Danaparoid has a pharmacokinetic profile different from that of UFH or LMWH. It is well absorbed after subcutaneous (sc) administration, with its bioavailability approaching 100% (Stiekema et al., 1989; Danhof et al., 1992). In comparison, the bioavailability of LMWH is 87-92%, and that of UFH only 15-20% (Skoutakis, 1997). Danaparoid's plasma anti-Xa levels peak 4-5 h following sc injection (Danhof et al., 1992). Unlike heparins, it is not neutralized by plasma proteins, such as PF4 and histidine-rich glycoprotein, accounting for its high bioavailability after sc or intravenous (iv) administration. Danaparoid exhibits linear pharmacoki-netics and has relatively predictable plasma levels.

Danaparoid is eliminated mainly by the kidneys. It has a relatively long plasma anti-Xa half-life (t=2) of about 25 h. Plasma t=2 values of anti-IIa activity and TGI activity are much shorter, ranging from 2 to 4 h and 3 to 7 h, respectively (Bradbrook et al., 1987; Stiekema et al., 1989; Danhof et al., 1992). In patients with moderate to severe impairment of renal function the drug tends to accumulate, and the dose should be reduced in accordance with monitoring of plasma anti-Xa levels.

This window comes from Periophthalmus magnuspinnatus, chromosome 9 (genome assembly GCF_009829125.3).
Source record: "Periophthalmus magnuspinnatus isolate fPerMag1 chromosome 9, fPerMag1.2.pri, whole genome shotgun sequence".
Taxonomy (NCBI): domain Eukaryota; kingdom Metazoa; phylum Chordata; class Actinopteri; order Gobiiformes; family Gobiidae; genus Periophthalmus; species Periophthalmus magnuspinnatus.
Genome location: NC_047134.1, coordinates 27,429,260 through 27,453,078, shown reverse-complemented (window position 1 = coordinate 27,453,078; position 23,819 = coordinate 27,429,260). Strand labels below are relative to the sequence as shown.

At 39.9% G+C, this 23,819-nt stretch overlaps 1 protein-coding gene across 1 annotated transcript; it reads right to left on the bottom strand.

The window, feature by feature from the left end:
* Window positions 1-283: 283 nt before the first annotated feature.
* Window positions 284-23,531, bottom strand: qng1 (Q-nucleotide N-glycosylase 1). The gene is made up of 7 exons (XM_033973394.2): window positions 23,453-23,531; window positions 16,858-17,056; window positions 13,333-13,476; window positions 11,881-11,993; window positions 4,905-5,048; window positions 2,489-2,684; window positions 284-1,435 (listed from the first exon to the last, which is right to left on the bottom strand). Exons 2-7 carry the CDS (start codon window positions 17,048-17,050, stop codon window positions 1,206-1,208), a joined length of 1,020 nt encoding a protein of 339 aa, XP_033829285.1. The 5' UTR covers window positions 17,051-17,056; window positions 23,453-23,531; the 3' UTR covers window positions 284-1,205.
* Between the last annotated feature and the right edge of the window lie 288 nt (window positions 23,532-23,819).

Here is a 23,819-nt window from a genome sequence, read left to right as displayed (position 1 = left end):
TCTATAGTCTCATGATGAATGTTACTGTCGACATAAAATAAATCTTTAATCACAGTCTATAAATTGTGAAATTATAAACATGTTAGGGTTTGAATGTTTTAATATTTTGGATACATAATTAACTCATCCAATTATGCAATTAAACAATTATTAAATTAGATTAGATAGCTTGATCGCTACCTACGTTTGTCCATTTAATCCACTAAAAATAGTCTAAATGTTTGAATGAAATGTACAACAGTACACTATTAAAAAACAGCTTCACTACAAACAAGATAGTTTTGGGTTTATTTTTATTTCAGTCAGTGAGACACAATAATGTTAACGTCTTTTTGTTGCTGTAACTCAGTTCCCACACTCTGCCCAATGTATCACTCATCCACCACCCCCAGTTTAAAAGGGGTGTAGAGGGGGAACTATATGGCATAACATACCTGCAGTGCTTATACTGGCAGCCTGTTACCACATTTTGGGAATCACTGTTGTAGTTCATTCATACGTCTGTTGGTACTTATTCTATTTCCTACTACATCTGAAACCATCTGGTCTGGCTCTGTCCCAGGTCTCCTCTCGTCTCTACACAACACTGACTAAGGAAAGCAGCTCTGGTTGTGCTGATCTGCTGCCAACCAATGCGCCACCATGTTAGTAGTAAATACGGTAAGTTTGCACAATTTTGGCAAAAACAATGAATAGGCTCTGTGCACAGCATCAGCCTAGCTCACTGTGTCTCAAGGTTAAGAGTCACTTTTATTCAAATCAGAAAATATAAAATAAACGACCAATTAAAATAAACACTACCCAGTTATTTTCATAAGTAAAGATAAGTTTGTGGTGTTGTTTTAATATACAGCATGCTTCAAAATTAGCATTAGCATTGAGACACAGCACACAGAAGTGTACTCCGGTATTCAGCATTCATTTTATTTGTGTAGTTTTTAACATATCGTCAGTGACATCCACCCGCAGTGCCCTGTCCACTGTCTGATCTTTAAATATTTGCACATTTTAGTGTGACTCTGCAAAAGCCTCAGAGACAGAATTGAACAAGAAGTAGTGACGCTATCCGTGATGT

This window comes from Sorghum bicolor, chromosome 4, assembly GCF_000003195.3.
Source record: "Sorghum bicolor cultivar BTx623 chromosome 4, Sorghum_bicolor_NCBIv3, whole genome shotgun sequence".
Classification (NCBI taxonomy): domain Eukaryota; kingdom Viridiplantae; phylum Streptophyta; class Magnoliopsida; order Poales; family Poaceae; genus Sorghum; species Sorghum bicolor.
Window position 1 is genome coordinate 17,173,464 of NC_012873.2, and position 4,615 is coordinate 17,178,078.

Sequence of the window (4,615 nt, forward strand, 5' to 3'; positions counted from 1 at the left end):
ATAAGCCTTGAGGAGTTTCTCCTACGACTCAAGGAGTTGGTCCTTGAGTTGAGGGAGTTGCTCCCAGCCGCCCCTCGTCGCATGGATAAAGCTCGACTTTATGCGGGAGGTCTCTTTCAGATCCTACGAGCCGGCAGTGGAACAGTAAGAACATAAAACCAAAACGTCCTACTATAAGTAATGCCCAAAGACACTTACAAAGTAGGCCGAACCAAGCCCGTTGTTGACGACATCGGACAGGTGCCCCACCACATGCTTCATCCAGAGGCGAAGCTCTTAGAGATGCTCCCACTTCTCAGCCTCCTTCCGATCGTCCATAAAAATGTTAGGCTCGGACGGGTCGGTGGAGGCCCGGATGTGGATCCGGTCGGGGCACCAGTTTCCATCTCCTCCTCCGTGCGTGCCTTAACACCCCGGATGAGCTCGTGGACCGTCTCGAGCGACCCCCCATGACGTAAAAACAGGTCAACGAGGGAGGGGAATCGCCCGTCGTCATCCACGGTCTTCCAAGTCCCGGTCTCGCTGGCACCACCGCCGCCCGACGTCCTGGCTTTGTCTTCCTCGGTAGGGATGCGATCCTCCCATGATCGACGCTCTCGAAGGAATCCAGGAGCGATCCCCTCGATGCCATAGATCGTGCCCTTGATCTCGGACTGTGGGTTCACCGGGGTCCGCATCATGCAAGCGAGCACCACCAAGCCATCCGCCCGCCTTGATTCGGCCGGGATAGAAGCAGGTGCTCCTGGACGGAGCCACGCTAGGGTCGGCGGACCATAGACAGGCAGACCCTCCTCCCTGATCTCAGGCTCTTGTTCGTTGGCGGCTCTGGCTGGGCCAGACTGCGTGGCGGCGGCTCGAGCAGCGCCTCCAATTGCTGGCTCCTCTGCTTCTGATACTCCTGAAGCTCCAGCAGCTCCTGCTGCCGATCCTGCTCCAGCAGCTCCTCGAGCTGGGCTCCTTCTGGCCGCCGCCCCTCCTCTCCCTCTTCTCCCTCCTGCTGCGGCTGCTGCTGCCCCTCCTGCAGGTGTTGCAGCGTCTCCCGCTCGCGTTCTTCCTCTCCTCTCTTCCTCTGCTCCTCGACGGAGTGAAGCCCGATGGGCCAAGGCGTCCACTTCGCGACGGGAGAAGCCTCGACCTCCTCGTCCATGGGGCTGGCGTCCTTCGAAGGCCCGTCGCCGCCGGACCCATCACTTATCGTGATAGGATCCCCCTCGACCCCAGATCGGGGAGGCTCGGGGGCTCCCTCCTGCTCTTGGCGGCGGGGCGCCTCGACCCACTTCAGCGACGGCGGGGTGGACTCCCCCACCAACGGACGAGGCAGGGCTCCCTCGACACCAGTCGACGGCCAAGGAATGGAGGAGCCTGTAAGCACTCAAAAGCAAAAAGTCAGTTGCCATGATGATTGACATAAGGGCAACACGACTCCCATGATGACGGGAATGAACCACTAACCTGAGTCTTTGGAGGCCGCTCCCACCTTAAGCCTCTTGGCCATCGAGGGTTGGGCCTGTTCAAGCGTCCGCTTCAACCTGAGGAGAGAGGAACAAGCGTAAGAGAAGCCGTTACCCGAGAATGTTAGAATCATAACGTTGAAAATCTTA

Danaparoid's metabolism is not affected by hepatic cytochrome P-450, nor does it affect hepatic or renal handling of other drugs. It has no significant effect on the pharmacodynamics and pharmacokinetics of coumarins. Its pharmacokinetics are not modified by age or body weight (Stiekema et al., 1989; Danhof et al., 1992).

There is no antidote for danaparoid (Stiekema et al., 1989). Protamine chloride only minimally neutralizes its anticoagulant activity. If severe bleeding occurs, the drug should be stopped and blood product replacement given, as indicated clinically. There is limited evidence that plasmapheresis can accelerate drug elimination (Schmahl et al., 1997), but this option is seldom practical.

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